Contact lenses are an excellent choice for nearly anyone who needs vision correction but doesn’t want to wear eyeglasses full time or undergo vision correction surgery. Here are the basics you should know about contact lenses before seeing your eye doctor if you are interested in wearing contacts.
The first choice when considering contact lenses is which lens material will best satisfy your needs. There are five types of contact lenses, based on type of lens material they are made of: Soft lenses are made from gel-like, water-containing plastics called hydrogels. These lenses are very thin and pliable and conform to the front surface of the eye. PMMA lenses typically took weeks to adapt to and many people couldn’t wear them successfully. Silicone hydrogel lenses are an advanced type of soft contact lenses that are more porous than regular hydrogel lenses and allow even more oxygen to reach the cornea. Introduced in 2002, silicone hydrogel contact lenses are now the most popular lenses prescribed in the United States. Gas permeable lenses — also called GP or RGP lenses — are rigid contact lenses that look and feel like PMMA lenses (see below) but are porous and allow oxygen to pass through them. Because they are permeable to oxygen, GP lenses can be fit closer to the eye than PMMA lenses, making them more comfortable than conventional hard lenses. Hybrid contact lenses are designed to provide wearing comfort that rivals soft or silicone hydrogel lenses, combined with the crystal-clear optics of gas permeable lenses. Hybrid lenses have a rigid gas permeable central zone, surrounded by a “skirt” of hydrogel or silicone hydrogel material. PMMA lenses are made from a transparent rigid plastic material called polymethyl methacrylate (PMMA), which also is used as a substitute for glass in shatterproof windows and is sold under the trademarks Lucite, Perspex and Plexiglas. PMMA lenses have excellent optics, but they do not transmit oxygen to the eye and can be difficult to adapt to. These (now old-fashioned) “hard contacts” have virtually been replaced by GP lenses and are rarely prescribed today.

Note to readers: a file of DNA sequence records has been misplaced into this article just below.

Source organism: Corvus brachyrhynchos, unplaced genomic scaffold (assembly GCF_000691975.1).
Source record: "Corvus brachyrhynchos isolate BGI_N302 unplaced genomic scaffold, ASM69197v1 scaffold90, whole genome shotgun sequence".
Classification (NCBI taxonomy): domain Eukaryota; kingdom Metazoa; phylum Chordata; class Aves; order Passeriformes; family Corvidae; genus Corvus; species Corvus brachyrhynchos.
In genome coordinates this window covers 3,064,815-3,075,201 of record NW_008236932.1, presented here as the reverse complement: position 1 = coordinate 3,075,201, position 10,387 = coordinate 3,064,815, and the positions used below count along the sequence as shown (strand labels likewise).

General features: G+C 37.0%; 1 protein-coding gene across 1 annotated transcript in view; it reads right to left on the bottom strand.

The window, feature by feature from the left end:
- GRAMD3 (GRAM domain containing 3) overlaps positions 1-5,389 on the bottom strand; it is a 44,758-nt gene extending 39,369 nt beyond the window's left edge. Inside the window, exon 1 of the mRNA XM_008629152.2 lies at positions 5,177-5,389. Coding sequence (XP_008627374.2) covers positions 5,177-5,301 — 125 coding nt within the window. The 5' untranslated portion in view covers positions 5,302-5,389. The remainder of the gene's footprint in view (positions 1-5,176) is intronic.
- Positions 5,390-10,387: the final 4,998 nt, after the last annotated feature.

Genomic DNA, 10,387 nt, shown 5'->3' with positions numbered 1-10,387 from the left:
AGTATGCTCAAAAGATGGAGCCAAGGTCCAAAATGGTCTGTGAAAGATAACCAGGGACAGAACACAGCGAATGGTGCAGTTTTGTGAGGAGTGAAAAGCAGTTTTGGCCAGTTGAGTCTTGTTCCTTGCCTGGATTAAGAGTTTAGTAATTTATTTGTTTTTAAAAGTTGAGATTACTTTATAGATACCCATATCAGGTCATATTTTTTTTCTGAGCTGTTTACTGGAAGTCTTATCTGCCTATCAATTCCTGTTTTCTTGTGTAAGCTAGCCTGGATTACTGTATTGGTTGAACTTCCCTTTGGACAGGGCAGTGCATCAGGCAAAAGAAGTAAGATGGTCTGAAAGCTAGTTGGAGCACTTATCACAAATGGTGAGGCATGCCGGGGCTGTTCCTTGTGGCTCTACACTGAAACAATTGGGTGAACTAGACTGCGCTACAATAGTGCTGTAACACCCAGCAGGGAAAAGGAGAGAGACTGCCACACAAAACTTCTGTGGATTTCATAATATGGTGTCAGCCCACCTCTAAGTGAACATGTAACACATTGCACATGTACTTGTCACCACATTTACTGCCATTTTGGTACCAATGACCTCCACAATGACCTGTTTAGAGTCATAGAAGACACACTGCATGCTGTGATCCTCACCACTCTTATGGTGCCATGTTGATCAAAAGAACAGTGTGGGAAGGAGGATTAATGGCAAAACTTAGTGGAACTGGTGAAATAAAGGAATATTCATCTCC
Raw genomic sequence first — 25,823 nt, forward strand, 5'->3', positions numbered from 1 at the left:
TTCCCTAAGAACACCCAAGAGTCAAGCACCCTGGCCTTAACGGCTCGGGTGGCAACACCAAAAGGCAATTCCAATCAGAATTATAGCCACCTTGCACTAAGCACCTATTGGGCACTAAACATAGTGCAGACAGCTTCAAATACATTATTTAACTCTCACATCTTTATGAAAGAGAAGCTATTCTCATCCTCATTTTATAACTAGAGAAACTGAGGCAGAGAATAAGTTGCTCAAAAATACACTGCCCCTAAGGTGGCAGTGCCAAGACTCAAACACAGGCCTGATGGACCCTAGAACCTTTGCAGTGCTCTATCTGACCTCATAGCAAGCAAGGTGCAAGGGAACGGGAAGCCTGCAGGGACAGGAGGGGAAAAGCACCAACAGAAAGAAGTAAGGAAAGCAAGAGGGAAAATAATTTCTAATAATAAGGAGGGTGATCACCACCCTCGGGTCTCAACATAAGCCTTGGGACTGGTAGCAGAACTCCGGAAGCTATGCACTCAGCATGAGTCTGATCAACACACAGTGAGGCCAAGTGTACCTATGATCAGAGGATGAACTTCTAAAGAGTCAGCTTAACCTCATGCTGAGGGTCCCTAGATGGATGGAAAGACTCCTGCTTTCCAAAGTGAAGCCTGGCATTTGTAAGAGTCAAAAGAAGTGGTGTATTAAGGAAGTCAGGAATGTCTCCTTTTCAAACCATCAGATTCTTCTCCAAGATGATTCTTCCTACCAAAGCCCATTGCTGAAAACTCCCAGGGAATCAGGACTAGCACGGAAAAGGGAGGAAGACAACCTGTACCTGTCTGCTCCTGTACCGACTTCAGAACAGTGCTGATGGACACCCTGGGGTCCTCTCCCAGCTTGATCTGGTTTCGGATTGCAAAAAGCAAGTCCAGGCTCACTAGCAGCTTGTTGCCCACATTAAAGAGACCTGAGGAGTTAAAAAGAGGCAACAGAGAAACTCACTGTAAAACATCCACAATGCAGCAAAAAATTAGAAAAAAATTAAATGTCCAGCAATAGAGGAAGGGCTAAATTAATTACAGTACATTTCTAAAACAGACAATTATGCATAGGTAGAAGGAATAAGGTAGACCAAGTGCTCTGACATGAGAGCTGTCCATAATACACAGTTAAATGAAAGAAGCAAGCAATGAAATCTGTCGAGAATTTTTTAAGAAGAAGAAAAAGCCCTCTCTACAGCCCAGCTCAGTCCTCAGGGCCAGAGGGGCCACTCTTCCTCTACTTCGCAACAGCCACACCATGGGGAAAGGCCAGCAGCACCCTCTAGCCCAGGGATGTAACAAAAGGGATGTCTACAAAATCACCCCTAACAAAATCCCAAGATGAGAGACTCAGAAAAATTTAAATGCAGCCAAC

Daily wear — must be removed nightly Extended wear — can be worn overnight, usually for seven days consecutively without removal “Continuous wear” is a term that’s sometimes used to describe 30 consecutive nights of lens wear — the maximum wearing time approved by the FDA for certain brands of extended wear lenses.
Even with proper care, contact lenses (especially soft contacts) should be replaced frequently to prevent the build-up of lens deposits and contamination that increase the risk of eye infections. Soft lenses have these general classifications, based on how frequently they should be discarded: Daily disposable lenses
— Discard after a single day of wear Disposable lenses
— Discard every two weeks, or sooner Frequent replacement lenses
— Discard monthly or quarterly Traditional (reusable) lenses
— Discard every six months or longer